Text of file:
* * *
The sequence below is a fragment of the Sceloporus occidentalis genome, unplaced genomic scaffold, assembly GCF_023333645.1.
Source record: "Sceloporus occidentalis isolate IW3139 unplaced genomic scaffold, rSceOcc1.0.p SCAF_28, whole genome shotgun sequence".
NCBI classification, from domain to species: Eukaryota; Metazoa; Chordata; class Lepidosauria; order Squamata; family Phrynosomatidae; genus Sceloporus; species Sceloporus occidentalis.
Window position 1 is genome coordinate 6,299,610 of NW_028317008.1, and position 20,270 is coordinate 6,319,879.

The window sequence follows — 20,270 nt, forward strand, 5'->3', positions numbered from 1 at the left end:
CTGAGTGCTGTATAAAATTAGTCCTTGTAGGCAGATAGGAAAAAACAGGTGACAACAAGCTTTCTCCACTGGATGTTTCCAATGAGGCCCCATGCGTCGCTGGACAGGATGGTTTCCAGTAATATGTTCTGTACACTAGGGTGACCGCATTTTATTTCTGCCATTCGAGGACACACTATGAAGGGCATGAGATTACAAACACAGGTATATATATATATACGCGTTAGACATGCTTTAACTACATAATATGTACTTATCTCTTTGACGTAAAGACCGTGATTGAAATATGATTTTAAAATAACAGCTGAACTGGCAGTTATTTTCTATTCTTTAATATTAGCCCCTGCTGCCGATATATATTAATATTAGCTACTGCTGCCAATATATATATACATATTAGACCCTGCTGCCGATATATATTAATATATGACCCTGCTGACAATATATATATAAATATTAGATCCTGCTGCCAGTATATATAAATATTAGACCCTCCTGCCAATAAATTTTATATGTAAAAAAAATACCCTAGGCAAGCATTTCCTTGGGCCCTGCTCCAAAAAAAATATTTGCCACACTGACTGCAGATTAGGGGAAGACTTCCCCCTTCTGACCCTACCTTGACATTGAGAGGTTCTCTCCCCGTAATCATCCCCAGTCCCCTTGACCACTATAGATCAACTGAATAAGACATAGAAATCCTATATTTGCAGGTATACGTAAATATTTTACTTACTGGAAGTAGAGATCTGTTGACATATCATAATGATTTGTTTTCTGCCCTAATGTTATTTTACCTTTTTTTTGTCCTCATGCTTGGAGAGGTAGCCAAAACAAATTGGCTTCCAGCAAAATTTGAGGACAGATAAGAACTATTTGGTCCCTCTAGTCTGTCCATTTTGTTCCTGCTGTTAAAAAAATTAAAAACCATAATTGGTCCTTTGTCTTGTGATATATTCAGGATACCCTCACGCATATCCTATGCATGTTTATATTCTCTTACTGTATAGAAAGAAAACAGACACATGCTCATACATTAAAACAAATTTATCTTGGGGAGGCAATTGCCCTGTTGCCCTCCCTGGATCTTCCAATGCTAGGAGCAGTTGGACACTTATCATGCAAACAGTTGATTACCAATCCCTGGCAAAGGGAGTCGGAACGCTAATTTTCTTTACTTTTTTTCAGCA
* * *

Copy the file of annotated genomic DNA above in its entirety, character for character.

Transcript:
The sequence below is a fragment of the Sceloporus occidentalis genome, unplaced genomic scaffold, assembly GCF_023333645.1.
Source record: "Sceloporus occidentalis isolate IW3139 unplaced genomic scaffold, rSceOcc1.0.p SCAF_28, whole genome shotgun sequence".
NCBI classification, from domain to species: Eukaryota; Metazoa; Chordata; class Lepidosauria; order Squamata; family Phrynosomatidae; genus Sceloporus; species Sceloporus occidentalis.
Window position 1 is genome coordinate 6,299,610 of NW_028317008.1, and position 20,270 is coordinate 6,319,879.

The window sequence follows — 20,270 nt, forward strand, 5'->3', positions numbered from 1 at the left end:
CTGAGTGCTGTATAAAATTAGTCCTTGTAGGCAGATAGGAAAAAACAGGTGACAACAAGCTTTCTCCACTGGATGTTTCCAATGAGGCCCCATGCGTCGCTGGACAGGATGGTTTCCAGTAATATGTTCTGTACACTAGGGTGACCGCATTTTATTTCTGCCATTCGAGGACACACTATGAAGGGCATGAGATTACAAACACAGGTATATATATATATACGCGTTAGACATGCTTTAACTACATAATATGTACTTATCTCTTTGACGTAAAGACCGTGATTGAAATATGATTTTAAAATAACAGCTGAACTGGCAGTTATTTTCTATTCTTTAATATTAGCCCCTGCTGCCGATATATATTAATATTAGCTACTGCTGCCAATATATATATACATATTAGACCCTGCTGCCGATATATATTAATATATGACCCTGCTGACAATATATATATAAATATTAGATCCTGCTGCCAGTATATATAAATATTAGACCCTCCTGCCAATAAATTTTATATGTAAAAAAAATACCCTAGGCAAGCATTTCCTTGGGCCCTGCTCCAAAAAAAATATTTGCCACACTGACTGCAGATTAGGGGAAGACTTCCCCCTTCTGACCCTACCTTGACATTGAGAGGTTCTCTCCCCGTAATCATCCCCAGTCCCCTTGACCACTATAGATCAACTGAATAAGACATAGAAATCCTATATTTGCAGGTATACGTAAATATTTTACTTACTGGAAGTAGAGATCTGTTGACATATCATAATGATTTGTTTTCTGCCCTAATGTTATTTTACCTTTTTTTTGTCCTCATGCTTGGAGAGGTAGCCAAAACAAATTGGCTTCCAGCAAAATTTGAGGACAGATAAGAACTATTTGGTCCCTCTAGTCTGTCCATTTTGTTCCTGCTGTTAAAAAAATTAAAAACCATAATTGGTCCTTTGTCTTGTGATATATTCAGGATACCCTCACGCATATCCTATGCATGTTTATATTCTCTTACTGTATAGAAAGAAAACAGACACATGCTCATACATTAAAACAAATTTATCTTGGGGAGGCAATTGCCCTGTTGCCCTCCCTGGATCTTCCAATGCTAGGAGCAGTTGGACACTTATCATGCAAACAGTTGATTACCAATCCCTGGCAAAGGGAGTCGGAACGCTAATTTTCTTTACTTTTTTTCAGCA